That evening, I had booked us into a hide for a dusk watch on the Rothiemurchus Estate through Speyside Wildlife to try to see pine martins and badgers. Unfortunately, the pine martins didn’t come out to play, but a group of four badgers did – we got lovely views of them as they came right up to the windows. The wood mice stealing peanuts were really charming too, sneaking out, freezing as they picked up a morsel of food, the disappearing under the rocks just as fast as they appeared.



video

Tuesday 11th April

Watching gorgeous ospreys from the Osprey Visitor Centre at RSPB Loch Garten is how our day began. The massive nesting platform, drenched in sunlight, stark against the hazy mountains behind. Male and female change overs were frequent, with one egg in the nest so far. There were reports of another intruding male the day before where the egg had been jolted, but not damaged. Siskins and chaffinches, as well as wood mice and voles, frequented the feeders close to the centre. A great spotted woodpecker flashed its colours in the surrounding trees. From here, we took the ‘Big Pines’ and ‘Two Lochs trail’, in the hope of seeing crested tits and red squirrels. The latter we had only seen so far darting across roads. Although we didn’t see either of these species, coal tits seemed to be a lot more common here than in Norfolk and we seemed to be followed by flocks of siskins prizing open pine cones and calling ‘finching’ contacts to each other. Reaching the viewpoint at Loch Mallachie, gazing out to the small island offshore, we saw a large, red, finch-like bird: a male crossbill perusing the surroundings from a bare tree branch. The bird life through the forest was constant – treecreepers, goldcrests, redpoll, coal tits, robins, chaffinches, siskins… wherever we were, there were birds calling, courting, combating and mostly rather confiding.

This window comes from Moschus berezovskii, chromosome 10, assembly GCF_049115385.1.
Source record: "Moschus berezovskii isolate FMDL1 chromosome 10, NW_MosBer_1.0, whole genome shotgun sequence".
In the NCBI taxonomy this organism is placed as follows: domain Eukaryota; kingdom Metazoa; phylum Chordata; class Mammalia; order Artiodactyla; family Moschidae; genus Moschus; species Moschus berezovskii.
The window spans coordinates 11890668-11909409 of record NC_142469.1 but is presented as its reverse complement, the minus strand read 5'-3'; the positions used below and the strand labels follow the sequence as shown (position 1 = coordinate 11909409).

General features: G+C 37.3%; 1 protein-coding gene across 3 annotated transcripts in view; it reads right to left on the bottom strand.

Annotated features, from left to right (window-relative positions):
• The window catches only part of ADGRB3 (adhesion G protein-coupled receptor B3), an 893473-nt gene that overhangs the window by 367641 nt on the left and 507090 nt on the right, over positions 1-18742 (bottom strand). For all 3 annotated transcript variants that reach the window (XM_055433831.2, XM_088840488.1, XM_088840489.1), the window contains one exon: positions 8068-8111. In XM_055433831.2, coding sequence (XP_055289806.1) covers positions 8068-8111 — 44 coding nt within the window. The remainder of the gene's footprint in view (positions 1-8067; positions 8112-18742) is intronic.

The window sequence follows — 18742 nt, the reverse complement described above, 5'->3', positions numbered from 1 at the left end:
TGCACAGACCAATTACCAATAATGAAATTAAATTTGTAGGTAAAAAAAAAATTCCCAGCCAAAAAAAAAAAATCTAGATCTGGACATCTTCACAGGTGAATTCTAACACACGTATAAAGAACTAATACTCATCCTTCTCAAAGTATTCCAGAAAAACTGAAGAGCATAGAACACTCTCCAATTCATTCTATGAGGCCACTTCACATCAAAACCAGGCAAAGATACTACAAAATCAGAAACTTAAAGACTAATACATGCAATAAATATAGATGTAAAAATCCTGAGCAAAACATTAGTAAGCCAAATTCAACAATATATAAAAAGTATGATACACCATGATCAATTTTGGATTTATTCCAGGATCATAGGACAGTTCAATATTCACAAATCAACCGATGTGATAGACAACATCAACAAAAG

Wednesday 12th April

Another RSPB reserve was on the cards today: RSPB Insh Marshes. Curlews have become and rarer and rarer sight at home for me, but here, they were present in abundance. Their long slender curved bills and desolate calls, reminiscent of cold winter days at the beach, identifying them despite their well camouflaged plumage. Huge flocks of greylag geese swarmed over the mound that can be seen from the circular lookout hide. We walked the Invertromie and the Tromie Meadow trails, spotting lapwings, a mistle thrush, buzzards, siskins and many grey herons, some of which were mobbed by lapwings and gulls. One of the most amazing sights was the abundance of hair-like lichens hanging like cobwebs from trees, drenching them from top to bottom. A very quiet reserve in terms of human traffic, but with a sense of calm and undisturbed habitats.

As we still hadn’t ‘properly’ seen a red squirrel, our lovely hosts in our guest house suggested we visit a café called the ‘The Potting Shed’ where they feed them. The café was small, set in a huge well managed garden, and was partly set up like a hide with a bench and huge windows to look out over the feeding stations. There were plenty of birds to look at, but there were shouts of excitement when a red squirrel came down to feed. A great way to watch wildlife – in a warm café with good cake and hot chocolate!


Thursday 13th April